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'Crossers' by Philip Caputo

A widower seeks refuge on his family's Arizona ranch but finds smugglers, guns and long-held vendettas instead.

October 18, 2009|Art Winslow

Rather than a Milagro Beanfield-style war over water rights, in Philip Caputo's "Crossers" we have a veritable hot zone, with faceoffs between drug runners packing automatic pistols, illegal immigrants led (or abandoned) by their coyote guides, Mexican federal police, the U.S. Border Patrol and ranchers whose private property is, by default, a no-man's land, skeined with paths not made by their cattle.

"This is the border. There's a lot of dead people around here ain't in cemeteries," is how Sally, matriarch of one of the large ranches, puts it. Caputo uses this torn-from-the-headlines setting -- where Arizona abuts Mexico, in the San Rafael Valley -- to play New West and Old West stereotypes against each other. In the high-tech watch posts guarding entry to the U.S., we have " 'Star Wars' joining hands with the Old West, two myths linked by the gringo faith in technology to overcome, the Winchester repeating rifle that cleared the plains of buffalo and Indians, ancestor to the electronic sensors and infrared cameras that kept the Mexicans out."

And yet the "reconquistadores" are "slowly taking back with demographics what was stolen from us with the gun a century and a half ago," asserts a character known as the Professor. He has aliases on both sides of the border and is a captain in the Mexican Federal Judicial Police but also a naturalized U.S. citizen, a former U.S. Drug Enforcement Administration operative and someone who draws a paycheck from Joaquin Carrasco, one of the novel's Mexican drug kingpins. Asked if he is a double or triple agent, he replies, "I'm an agent of history." (There's crossing for you.)

There are other types of borders to be negotiated in life, of course, and one of these must be crossed by Gil Castle, a textbook East Coast Brahmin who moved west seeking respite from grief after his second wife (his first had left him for a woman) was killed at ground zero on Sept. 11. A graduate of Hotchkiss, Princeton and the Wharton School, Gil had a stellar career in the fourth-largest investment firm on the planet and had become a multimillionaire, star of its retail division and an executive. His one mistake, he believed, "had been to believe that his luck would last."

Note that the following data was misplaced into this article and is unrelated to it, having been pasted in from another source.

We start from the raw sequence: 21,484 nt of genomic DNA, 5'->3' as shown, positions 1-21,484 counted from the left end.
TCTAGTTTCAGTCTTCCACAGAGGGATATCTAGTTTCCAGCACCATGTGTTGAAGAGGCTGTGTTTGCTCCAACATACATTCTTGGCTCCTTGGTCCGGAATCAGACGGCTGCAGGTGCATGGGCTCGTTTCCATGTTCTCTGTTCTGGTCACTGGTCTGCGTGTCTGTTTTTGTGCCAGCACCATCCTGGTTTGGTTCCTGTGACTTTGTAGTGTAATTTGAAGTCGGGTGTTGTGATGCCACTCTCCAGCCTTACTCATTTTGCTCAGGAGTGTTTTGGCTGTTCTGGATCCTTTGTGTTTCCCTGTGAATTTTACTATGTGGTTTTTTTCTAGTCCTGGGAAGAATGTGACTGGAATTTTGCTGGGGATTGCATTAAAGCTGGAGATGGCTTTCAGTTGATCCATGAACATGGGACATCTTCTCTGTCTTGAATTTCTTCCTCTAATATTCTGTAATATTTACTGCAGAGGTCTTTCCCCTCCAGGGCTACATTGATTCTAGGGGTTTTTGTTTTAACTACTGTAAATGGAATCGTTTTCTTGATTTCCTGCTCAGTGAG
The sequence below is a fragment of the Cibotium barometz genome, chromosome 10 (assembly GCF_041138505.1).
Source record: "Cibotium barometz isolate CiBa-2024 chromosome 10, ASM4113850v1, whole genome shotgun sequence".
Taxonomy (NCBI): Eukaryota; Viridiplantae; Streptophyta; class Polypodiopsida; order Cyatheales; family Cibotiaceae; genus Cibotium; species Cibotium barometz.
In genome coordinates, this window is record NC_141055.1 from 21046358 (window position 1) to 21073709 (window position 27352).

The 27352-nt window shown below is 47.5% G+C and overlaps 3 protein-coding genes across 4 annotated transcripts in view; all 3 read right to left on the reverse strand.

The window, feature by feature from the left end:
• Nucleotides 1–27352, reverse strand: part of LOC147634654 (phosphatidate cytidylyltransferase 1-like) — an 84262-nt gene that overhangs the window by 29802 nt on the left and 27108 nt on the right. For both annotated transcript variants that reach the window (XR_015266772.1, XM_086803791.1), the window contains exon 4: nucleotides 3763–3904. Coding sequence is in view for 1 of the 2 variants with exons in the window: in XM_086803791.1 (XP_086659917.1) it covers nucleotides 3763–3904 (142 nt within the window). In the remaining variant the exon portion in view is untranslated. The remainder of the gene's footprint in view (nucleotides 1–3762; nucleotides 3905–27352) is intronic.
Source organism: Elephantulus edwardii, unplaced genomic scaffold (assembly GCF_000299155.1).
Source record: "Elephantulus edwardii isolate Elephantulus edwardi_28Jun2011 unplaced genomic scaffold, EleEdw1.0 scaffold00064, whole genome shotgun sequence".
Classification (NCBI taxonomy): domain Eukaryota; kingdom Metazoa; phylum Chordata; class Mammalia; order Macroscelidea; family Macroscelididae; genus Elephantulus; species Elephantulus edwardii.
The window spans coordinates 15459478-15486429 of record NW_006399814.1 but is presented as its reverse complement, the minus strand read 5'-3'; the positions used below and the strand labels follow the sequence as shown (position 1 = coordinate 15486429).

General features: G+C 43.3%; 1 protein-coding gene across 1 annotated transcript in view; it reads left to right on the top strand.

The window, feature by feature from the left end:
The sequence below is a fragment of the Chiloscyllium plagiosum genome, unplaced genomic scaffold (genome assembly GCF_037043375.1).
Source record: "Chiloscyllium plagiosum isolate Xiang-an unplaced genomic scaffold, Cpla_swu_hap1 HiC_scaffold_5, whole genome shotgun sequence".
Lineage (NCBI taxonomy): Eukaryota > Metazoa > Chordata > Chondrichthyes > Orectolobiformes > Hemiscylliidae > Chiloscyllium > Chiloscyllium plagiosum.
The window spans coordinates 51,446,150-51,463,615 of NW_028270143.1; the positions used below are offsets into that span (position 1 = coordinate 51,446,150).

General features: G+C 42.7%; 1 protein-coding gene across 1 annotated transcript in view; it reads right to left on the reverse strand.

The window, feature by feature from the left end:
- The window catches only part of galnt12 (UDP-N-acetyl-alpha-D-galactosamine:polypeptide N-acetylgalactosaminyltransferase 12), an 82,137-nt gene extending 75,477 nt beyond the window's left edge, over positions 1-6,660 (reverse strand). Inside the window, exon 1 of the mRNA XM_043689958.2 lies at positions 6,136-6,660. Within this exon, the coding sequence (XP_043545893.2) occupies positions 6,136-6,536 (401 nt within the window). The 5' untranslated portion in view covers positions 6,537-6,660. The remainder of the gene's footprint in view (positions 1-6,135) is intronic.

After spending more than a year despondent among his dead wife's belongings at their Connecticut house, and after renouncing suicide only at the last moment -- with the shotgun in his mouth, he looks "a bit like a Turk smoking a hookah" -- Gil decided to cut his Eastern ties. He gave away three-fourths of his fortune, piled his dog and few belongings into his Suburban and drove to the Arizona ranch owned by his cousin Blaine, Blaine's wife, Monica, and his Aunt Sally. Castle considered himself "a refugee of the strange new war."

Yet the type of war that Gil encounters in the West -- thematic links of terror are drawn in parallel with Gil's family links -- is new only to him. As a Navajo tracker for the Border Patrol informs him, "this valley has been a drug corridor for twenty years." Despite some of Caputo's excellent observational riffs and moments of high irony, it should be noted that back stories as overcooked as the ones affixed to the Professor and Gil Castle accompany yet other characters in "Crossers" to the novel's detriment. It's as if Caputo had mounted them atop an emotional or situational cliche and slapped its haunches to see how far they could ride before being thrown.

Fortunately, the practice of substituting shorthand social descriptors for illumination from a character's interior is not universal in "Crossers." It is most noticeable in the modern-day characters who, after all, exist in a narco-terror thriller, albeit one with higher-level aspirations of evoking truths about bloodshed, grief and vengeance.

Present and past

Their lives play out alongside a historical story line involving the grandfather of Gil and Blaine, a legendary Old West lawman and killer named Ben Erskine. That story, and the writing that delivers it, are sensationally better than other parts of the novel, and one speaker within it narrates sections so strong that it could be Mark Twain, with his wings only slightly clipped.

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